One day at a family reunion, one of Jessica's aunts grabs her cheeks and says something about "baby fat." Jessica knows that her aunt is just teasing, but that comment sticks with her. She decides to go on a diet. At first she cuts back on sweets and starts using her dad's treadmill after school. The pounds start coming off and people notice. They ask her if she's on a diet and sometimes they even tell her that she looks great! Pretty soon, Jessica is weighing herself every morning and every night. She eats less and less, records every calorie and fat gram in her diet journal, and even hangs pictures of models on her wall for inspiration.
But Jessica is also starting to feel annoyed and grouchy all the time. She turns down party invitations because she doesn't want to be tempted by fatty snack food. She snaps at her pals when they ask her what's wrong. She feels dizzy and cold and she can't concentrate on anything but her diet and exercise. Even though the numbers say she's lost weight, Jessica doesn't see it when she looks in the mirror. All she can see is that baby fat.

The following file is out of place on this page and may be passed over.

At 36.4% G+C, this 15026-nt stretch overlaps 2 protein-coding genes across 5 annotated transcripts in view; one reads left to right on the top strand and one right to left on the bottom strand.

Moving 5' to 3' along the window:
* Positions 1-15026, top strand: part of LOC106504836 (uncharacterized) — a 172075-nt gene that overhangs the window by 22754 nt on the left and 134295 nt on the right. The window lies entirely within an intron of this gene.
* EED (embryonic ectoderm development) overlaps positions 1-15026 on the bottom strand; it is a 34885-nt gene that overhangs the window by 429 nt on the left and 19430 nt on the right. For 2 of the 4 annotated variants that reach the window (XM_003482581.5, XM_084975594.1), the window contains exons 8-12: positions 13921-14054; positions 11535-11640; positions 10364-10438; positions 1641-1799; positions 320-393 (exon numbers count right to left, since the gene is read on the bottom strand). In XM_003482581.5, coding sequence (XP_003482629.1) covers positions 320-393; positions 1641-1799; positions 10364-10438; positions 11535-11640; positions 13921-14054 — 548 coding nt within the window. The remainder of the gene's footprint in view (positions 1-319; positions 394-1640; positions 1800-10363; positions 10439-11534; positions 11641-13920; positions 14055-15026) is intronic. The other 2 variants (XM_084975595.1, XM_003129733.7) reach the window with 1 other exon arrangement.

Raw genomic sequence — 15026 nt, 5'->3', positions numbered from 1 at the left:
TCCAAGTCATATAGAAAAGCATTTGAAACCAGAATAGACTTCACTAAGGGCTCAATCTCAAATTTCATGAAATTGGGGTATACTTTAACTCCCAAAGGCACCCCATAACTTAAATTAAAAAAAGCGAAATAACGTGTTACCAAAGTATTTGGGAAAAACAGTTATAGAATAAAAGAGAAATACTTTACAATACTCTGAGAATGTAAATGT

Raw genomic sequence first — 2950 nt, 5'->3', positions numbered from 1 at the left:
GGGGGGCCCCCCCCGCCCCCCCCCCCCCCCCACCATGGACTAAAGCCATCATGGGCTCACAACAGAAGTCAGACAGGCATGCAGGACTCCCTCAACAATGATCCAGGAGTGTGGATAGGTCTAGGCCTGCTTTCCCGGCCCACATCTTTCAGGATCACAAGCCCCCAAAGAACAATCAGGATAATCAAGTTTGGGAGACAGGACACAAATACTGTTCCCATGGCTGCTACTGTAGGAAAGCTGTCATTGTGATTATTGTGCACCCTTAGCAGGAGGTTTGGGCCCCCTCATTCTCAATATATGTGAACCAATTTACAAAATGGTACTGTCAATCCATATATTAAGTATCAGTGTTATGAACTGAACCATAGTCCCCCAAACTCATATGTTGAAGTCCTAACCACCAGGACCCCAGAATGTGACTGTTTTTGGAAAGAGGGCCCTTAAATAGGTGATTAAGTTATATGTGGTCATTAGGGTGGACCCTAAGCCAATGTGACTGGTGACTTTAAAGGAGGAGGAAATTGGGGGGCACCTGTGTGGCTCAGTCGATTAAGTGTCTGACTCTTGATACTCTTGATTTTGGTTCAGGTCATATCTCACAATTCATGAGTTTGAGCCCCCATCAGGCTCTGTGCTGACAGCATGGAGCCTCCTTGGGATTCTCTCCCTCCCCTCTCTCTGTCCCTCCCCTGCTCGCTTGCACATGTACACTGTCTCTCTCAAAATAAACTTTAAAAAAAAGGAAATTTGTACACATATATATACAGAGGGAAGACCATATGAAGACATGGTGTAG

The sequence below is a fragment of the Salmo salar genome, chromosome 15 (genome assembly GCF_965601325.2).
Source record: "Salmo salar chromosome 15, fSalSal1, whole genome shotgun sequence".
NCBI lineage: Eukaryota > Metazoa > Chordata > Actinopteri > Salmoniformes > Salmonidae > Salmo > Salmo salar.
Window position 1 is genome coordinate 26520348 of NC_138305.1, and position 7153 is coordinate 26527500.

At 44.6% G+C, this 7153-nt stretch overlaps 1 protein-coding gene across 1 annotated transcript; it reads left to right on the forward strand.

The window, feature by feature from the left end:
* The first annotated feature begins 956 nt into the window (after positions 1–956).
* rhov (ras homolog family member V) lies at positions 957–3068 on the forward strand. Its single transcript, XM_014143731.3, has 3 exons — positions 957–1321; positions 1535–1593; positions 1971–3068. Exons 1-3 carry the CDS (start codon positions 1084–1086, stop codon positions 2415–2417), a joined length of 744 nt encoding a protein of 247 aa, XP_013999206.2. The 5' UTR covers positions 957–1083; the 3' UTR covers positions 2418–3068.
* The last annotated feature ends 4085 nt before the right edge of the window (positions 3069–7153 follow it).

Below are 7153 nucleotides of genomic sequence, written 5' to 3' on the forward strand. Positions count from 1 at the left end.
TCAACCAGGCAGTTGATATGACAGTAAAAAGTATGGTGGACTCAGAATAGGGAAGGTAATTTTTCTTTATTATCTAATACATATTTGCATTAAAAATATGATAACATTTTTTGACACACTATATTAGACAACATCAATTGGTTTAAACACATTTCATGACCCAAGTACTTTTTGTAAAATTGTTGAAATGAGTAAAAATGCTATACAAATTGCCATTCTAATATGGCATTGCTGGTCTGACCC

Jessica has anorexia nervosa, usually just called "anorexia." People with anorexia starve themselves. Just like in Magali's case, Jessica's eating disorder really isn't about food at all. There are lots of other feelings and behaviors at the heart of these illnesses. Jessica tries hard to be the best at everything. She doesn't know how to handle criticism or teasing. Her aunt probably had no idea that her comment made Jessica feel like a big failure. Instead of confronting her aunt or talking to her parents about the situation, Jessica takes it all on herself. She thinks that a diet is a way to take control of the situation, but before long the situation has taken control of her.